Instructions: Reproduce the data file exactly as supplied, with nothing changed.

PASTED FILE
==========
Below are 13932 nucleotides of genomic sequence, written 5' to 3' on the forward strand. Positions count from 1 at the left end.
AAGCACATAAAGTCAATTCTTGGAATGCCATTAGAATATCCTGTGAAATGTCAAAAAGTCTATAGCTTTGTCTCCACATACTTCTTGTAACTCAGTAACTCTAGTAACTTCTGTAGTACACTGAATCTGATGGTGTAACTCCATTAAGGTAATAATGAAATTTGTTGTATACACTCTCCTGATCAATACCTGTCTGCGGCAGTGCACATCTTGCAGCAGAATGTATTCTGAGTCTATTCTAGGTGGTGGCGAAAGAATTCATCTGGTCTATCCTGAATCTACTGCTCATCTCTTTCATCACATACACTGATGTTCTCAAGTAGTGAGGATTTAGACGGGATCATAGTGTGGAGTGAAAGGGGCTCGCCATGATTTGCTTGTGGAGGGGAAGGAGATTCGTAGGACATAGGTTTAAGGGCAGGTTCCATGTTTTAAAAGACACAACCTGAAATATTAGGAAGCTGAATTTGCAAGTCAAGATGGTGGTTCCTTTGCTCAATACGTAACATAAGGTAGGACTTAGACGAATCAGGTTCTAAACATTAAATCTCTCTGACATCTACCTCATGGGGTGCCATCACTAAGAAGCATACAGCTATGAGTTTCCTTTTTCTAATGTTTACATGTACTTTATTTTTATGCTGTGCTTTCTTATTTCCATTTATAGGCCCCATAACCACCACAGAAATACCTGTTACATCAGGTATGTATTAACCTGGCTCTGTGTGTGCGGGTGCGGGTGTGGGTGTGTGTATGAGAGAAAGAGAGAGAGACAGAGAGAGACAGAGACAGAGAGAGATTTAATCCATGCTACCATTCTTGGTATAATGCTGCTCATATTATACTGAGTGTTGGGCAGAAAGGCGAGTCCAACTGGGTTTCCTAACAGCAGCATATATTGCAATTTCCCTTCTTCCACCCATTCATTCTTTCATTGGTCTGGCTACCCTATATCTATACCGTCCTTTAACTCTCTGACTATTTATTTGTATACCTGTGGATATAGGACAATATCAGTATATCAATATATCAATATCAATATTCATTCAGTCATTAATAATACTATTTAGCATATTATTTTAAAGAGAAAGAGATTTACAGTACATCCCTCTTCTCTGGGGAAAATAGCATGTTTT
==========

Below are 13932 nucleotides of genomic sequence, written 5' to 3' on the forward strand. Positions count from 1 at the left end.
AAGCACATAAAGTCAATTCTTGGAATGCCATTAGAATATCCTGTGAAATGTCAAAAAGTCTATAGCTTTGTCTCCACATACTTCTTGTAACTCAGTAACTCTAGTAACTTCTGTAGTACACTGAATCTGATGGTGTAACTCCATTAAGGTAATAATGAAATTTGTTGTATACACTCTCCTGATCAATACCTGTCTGCGGCAGTGCACATCTTGCAGCAGAATGTATTCTGAGTCTATTCTAGGTGGTGGCGAAAGAATTCATCTGGTCTATCCTGAATCTACTGCTCATCTCTTTCATCACATACACTGATGTTCTCAAGTAGTGAGGATTTAGACGGGATCATAGTGTGGAGTGAAAGGGGCTCGCCATGATTTGCTTGTGGAGGGGAAGGAGATTCGTAGGACATAGGTTTAAGGGCAGGTTCCATGTTTTAAAAGACACAACCTGAAATATTAGGAAGCTGAATTTGCAAGTCAAGATGGTGGTTCCTTTGCTCAATACGTAACATAAGGTAGGACTTAGACGAATCAGGTTCTAAACATTAAATCTCTCTGACATCTACCTCATGGGGTGCCATCACTAAGAAGCATACAGCTATGAGTTTCCTTTTTCTAATGTTTACATGTACTTTATTTTTATGCTGTGCTTTCTTATTTCCATTTATAGGCCCCATAACCACCACAGAAATACCTGTTACATCAGGTATGTATTAACCTGGCTCTGTGTGTGCGGGTGCGGGTGTGGGTGTGTGTATGAGAGAAAGAGAGAGAGACAGAGAGAGACAGAGACAGAGAGAGATTTAATCCATGCTACCATTCTTGGTATAATGCTGCTCATATTATACTGAGTGTTGGGCAGAAAGGCGAGTCCAACTGGGTTTCCTAACAGCAGCATATATTGCAATTTCCCTTCTTCCACCCATTCATTCTTTCATTGGTCTGGCTACCCTATATCTATACCGTCCTTTAACTCTCTGACTATTTATTTGTATACCTGTGGATATAGGACAATATCAGTATATCAATATATCAATATCAATATTCATTCAGTCATTAATAATACTATTTAGCATATTATTTTAAAGAGAAAGAGATTTACAGTACATCCCTCTTCTCTGGGGAAAATAGCATGTTTT